The new specification also requires something that I regard as the single most important component of a good benchmarkfull disclosure. In fact, the benchmark Web site containing the specification, database schema, sample database data, static HTML, and several Java and .Net-based implementations will be made public at the same time as the publication of this column. Its at www.middleware-company.com/casestudy. To its credit, The Middleware Company published full details on its October test. Every benchmark, no matter how well or how poorly designed, models a very particular usage pattern and workload. Organizations with similar workloads will find the benchmark details and results highly valuable; organizations using different application architectures will know how to read the results in context. In both cases, full disclosure is key.Adopting a vendor- and platform-independent benchmark is something the entire application server industry has long needed to grow up and do. While I think the Transaction Processing Performance Council and its similarly platform-agnostic TPC-W test is the right long-term home for application server benchmarking efforts, The Middleware Companys specification provides a firm basis from which to move forward. Its certainly good enough to provide credible results already, and the company is planning on using the specification to carry out a J2EE-versus-.Net retest in the next few months. Iterative improvements based on public comment are how good benchmarking happens. Sail onhonor and recognition await! Read more Tech Directions columns:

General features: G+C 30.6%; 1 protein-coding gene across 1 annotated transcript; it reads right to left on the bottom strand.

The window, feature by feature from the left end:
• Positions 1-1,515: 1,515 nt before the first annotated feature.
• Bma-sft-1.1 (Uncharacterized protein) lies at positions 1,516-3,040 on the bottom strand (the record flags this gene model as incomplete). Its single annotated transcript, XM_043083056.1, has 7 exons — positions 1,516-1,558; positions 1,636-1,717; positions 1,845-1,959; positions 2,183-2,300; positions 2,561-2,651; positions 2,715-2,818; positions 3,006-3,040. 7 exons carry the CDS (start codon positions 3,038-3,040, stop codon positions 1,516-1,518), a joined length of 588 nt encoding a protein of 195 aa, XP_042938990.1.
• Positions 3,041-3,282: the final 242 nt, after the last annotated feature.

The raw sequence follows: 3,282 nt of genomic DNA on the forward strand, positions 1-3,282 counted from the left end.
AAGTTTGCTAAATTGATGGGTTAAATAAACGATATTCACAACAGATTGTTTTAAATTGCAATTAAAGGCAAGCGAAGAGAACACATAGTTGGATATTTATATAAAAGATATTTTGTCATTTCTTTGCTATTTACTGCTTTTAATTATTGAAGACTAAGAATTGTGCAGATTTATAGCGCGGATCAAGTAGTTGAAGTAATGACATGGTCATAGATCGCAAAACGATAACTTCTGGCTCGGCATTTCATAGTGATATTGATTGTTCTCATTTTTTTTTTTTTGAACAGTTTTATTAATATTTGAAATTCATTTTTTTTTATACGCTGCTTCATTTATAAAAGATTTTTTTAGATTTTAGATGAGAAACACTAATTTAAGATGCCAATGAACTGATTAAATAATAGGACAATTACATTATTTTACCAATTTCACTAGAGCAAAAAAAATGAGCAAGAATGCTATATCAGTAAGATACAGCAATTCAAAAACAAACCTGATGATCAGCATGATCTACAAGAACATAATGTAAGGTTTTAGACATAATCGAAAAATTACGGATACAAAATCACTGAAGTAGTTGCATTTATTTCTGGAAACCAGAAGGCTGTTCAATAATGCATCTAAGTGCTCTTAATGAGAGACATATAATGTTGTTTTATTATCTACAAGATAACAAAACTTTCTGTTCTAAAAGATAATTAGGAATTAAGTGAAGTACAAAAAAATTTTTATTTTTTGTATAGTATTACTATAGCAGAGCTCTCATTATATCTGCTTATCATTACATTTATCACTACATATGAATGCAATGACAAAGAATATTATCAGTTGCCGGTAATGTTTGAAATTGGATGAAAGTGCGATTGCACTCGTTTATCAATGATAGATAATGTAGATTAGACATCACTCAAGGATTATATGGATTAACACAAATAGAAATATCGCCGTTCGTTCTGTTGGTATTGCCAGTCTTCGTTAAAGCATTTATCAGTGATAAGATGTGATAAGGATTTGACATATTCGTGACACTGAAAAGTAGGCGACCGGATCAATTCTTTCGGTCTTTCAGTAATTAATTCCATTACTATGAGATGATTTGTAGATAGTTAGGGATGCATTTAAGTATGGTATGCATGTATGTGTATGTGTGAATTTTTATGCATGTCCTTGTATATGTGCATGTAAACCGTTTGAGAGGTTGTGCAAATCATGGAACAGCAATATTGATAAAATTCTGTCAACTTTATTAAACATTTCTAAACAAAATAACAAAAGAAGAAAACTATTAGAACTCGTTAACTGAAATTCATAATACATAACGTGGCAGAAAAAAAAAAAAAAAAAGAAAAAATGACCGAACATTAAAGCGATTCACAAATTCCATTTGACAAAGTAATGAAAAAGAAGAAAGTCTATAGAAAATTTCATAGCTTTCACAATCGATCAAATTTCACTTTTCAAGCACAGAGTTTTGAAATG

The new specification is a functional specification, not an implementation specification, as is another major effort, SPECjAppServer. Because its specification includes J2EE code, it can be run only by J2EE application servers. The Middleware Companys effort defines exactly how the application needs to function as well as the back-end database design, but it doesnt specify the language used or other implementation details.